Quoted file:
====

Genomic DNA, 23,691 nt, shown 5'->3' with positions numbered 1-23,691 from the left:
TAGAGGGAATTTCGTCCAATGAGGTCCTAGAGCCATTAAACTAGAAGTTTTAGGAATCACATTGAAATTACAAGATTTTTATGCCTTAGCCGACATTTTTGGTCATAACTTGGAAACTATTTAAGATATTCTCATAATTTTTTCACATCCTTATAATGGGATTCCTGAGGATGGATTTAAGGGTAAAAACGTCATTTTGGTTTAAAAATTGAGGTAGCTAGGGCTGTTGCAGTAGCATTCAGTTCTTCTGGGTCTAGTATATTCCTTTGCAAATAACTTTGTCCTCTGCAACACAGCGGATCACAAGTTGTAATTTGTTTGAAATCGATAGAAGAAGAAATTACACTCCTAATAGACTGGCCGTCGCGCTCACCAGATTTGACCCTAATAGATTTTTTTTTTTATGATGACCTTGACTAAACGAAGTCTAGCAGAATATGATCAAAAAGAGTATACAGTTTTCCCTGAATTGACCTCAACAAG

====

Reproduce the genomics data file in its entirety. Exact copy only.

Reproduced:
Genomic DNA, 23,691 nt, shown 5'->3' with positions numbered 1-23,691 from the left:
TAGAGGGAATTTCGTCCAATGAGGTCCTAGAGCCATTAAACTAGAAGTTTTAGGAATCACATTGAAATTACAAGATTTTTATGCCTTAGCCGACATTTTTGGTCATAACTTGGAAACTATTTAAGATATTCTCATAATTTTTTCACATCCTTATAATGGGATTCCTGAGGATGGATTTAAGGGTAAAAACGTCATTTTGGTTTAAAAATTGAGGTAGCTAGGGCTGTTGCAGTAGCATTCAGTTCTTCTGGGTCTAGTATATTCCTTTGCAAATAACTTTGTCCTCTGCAACACAGCGGATCACAAGTTGTAATTTGTTTGAAATCGATAGAAGAAGAAATTACACTCCTAATAGACTGGCCGTCGCGCTCACCAGATTTGACCCTAATAGATTTTTTTTTTTATGATGACCTTGACTAAACGAAGTCTAGCAGAATATGATCAAAAAGAGTATACAGTTTTCCCTGAATTGACCTCAACAAG